Wednesday, October 24, 2007

Silicon Valley Cars 2 - Books 0

Two newspaper tidbits today show the priority Santa Clara County puts on cars over books.

The first from Stanford: (
Stanford is forced to move many books off campus because the county general use plan limits the University's ability to add new space. Stanford happens to have one of the largest university campuses in the world. Even the core 'academic' area is fairly spread out. (Cyclists almost always outnumber pedestrians.) It feels more like rural southern state college (Clemson) than an urban university (Harvard).
A long time ago, the university was once the site of Leland Stanford's ranch, and Santa Clara county was primarily rural. However, today Palo Alto is in the heart of the densely populated Silicon Valley.
Stanford is one of the world's premier universities, yet Santa Clara county just wants to keep it out of the way. The Stanford "General Use Plan" limits campus development and attempts to 'buffer' the university from the rest of the county. The Palo Alto transit center is one of the busiest in the county, and lies immediately adjacent to the Stanford campus. The general use plan 'logically' prohibits development in the section of campus adjacent to the transit center. It does allow for more cars on campus - but requires the university to chose between books or staff. (Hmm.. Perhaps if they just parked the books in trucks...)

The next ditty came in a letter in the Sunnyvale Sun ( [link will only be valid for a week] there is a letter advocating a bond issue to build a new library structure, which objects to expanding the existing library because it would "seriously decrease parking (a very big no-no!)." It seems the chair of the "yes on b" has not studied many of the other big libraries in the county, which all seem to have greatly reduced parking:
King library (san jose) - No Parking
Cupertino Library - Parking Lot behind the library
San Jose branch libraries - very limited parking
One thing they all have in common is that the libraries are very accessible to pedestrians. People don't have to park.
The Cupertino library is often used as an example of why Sunnyvale needs a new library. Unfortunately, many of the aspects that help make it a success are overlooked:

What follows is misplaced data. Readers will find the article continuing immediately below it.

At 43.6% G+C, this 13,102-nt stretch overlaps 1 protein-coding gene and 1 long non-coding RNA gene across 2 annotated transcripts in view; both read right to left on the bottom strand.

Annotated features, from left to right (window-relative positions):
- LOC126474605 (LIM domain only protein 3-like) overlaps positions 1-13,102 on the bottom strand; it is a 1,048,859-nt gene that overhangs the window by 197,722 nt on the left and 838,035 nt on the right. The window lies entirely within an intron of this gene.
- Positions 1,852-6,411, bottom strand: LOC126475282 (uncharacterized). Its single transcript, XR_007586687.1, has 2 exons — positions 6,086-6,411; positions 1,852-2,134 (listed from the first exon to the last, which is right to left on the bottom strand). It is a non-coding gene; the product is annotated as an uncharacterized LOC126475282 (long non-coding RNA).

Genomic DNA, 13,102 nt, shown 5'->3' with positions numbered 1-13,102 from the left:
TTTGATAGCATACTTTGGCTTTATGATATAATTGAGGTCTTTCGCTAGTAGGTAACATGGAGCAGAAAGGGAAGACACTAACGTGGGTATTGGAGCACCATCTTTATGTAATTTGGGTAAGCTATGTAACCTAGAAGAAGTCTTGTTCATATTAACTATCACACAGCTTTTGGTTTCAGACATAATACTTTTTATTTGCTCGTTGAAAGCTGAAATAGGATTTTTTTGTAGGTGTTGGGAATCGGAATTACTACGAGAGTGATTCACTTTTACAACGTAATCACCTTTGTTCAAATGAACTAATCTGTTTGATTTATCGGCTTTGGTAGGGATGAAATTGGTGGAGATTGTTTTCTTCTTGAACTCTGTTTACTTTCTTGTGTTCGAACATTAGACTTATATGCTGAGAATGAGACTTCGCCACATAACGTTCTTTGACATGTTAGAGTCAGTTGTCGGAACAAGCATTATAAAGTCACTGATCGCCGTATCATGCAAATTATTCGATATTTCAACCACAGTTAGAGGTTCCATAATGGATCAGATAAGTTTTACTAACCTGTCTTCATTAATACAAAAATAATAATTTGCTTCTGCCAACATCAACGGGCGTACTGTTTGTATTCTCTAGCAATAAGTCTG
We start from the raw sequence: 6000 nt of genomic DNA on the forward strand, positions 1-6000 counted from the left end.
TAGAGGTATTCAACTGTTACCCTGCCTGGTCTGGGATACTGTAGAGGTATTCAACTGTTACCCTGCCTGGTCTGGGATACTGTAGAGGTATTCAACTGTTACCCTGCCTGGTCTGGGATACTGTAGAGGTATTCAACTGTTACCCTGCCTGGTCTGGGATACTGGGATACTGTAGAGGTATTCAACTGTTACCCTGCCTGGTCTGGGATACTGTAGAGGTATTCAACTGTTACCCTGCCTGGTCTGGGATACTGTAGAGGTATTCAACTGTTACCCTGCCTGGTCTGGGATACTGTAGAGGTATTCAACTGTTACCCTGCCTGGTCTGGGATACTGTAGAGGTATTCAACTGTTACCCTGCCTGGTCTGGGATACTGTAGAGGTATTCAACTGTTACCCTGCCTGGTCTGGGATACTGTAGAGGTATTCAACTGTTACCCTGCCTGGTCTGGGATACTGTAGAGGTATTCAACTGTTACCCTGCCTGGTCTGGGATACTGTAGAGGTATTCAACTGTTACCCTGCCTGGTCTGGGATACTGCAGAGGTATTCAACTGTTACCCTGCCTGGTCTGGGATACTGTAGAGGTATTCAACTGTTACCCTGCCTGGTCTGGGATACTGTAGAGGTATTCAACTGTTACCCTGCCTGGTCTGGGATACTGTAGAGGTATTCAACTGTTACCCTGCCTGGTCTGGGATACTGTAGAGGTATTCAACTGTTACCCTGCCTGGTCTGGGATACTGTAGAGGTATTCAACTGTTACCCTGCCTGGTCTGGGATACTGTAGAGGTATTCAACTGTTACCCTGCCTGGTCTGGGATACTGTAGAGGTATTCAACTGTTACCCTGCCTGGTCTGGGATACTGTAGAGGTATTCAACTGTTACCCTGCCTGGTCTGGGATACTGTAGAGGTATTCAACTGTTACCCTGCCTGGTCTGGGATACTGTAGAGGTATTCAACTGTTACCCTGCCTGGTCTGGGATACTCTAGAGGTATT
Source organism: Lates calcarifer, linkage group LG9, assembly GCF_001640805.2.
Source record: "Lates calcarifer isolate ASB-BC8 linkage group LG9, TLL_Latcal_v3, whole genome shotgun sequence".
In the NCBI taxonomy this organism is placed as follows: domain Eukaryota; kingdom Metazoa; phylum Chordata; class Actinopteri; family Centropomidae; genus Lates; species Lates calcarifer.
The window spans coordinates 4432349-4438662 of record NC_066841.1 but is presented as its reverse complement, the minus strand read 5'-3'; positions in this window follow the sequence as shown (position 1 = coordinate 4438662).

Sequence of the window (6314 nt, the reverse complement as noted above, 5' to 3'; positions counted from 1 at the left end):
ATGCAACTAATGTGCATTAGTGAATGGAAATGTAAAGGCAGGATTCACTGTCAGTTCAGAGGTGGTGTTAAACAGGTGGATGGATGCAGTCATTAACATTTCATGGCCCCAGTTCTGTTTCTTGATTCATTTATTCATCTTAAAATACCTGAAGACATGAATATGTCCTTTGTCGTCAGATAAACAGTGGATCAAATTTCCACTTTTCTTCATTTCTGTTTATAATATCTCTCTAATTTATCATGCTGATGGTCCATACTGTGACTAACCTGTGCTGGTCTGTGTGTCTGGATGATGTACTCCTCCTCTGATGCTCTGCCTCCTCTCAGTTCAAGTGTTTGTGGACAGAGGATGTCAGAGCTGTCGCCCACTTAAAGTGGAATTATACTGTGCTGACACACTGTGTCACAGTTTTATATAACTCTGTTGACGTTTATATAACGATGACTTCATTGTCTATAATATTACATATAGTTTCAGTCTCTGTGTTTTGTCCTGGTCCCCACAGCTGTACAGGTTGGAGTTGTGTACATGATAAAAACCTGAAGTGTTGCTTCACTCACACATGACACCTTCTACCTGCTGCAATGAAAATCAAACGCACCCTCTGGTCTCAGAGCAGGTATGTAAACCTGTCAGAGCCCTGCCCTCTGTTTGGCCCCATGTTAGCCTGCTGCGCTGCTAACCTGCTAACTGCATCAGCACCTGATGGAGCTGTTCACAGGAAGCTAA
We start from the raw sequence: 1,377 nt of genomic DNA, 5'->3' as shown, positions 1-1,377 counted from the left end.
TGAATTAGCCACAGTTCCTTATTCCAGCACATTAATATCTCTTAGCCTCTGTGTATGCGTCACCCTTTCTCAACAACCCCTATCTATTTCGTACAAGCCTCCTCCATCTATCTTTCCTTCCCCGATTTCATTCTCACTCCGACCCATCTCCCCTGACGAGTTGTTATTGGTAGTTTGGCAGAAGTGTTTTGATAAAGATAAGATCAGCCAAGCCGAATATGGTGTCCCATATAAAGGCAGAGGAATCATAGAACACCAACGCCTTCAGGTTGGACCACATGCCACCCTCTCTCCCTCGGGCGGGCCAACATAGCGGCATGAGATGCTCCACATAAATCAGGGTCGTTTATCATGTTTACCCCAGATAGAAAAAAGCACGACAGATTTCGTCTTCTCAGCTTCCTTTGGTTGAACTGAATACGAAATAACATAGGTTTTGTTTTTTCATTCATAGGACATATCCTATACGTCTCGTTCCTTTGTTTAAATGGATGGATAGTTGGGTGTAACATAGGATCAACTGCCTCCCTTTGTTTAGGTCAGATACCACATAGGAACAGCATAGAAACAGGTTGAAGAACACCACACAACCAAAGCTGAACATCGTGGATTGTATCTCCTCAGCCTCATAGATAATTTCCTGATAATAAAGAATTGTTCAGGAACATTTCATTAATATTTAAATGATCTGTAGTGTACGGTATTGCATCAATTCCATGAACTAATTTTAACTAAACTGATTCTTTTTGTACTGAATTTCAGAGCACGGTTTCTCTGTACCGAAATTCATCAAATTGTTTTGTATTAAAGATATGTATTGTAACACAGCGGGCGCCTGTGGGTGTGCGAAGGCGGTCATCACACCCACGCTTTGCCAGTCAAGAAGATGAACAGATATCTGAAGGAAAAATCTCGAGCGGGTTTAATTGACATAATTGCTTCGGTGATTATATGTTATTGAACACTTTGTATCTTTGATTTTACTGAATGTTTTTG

1) Integrated with pedestrian friendly community (condos and small shop across quiet brick street.)
2) Open pedestrian spaces and play areas
3) A large park adjacent to the library
Alas, none of these seem present in the proposed new Sunnyvale library. But, odds are high that there will be a giant parking lot. And it will be needed because there wont be a whole lot of people within a short walk from the library.
But again, it seems that space for cars is what is most important in Silicon Valley.

Tuesday, October 23, 2007

What Can You Say about Race?

James Watson got in big trouble saying that Africa may be incapable of governing themselves due to lack of intelligence. Perhaps the co-discoverer of DNA was a little blunt and un-PC in his pronouncement. However, that does not mean there is no validity to his genetic explanation.

If we assume he was referring to western-style government in Africa, it would be very plausible that Europeans had optimized their governing scheme to take advantaged of their genetic features. These strengths (and weaknesses) may not be the same as those of the African population, thus the government may not be suited for them.

From this, we can add the debacle of colonization and state boundaries that were drawn specifically for European convenience.

If Intelligence is being measured by Europeans, then you would expect it to favor Europeans. After all, wasn't it defined by Europeans? It would be a statement of inferiority for a group to describe their intelligence as less than other groups. It reminds me of some of the New Guinea tribesmen that have a totally different vocabulary for 'poisonous mushrooms' and 'edible mushrooms'. To them it seems illogical that somebody would confuse them. This is critical intelligence, for them, while it probably would not have made a whole lot of difference for may others.

It is a pity that Watson's comments sparked such a negative reaction. Instead they could be seen as a source for improvement. Maybe the African governance system needs to take advantage of the strengths of the people there rather than the strengths of people in the industrialized north. This may actually make things much more difficult for westerners to deal with. (At least a corrupt western system is recognizable.)

It would be nice to acknowledge that there are genetic differences among people and races. Many people could never win a marathon even with a great deal of training. Similarly, there are people that could never become of a genius. Instead of denying this, why not let people focus on their strengths, rather than get discouraged by their weaknesses?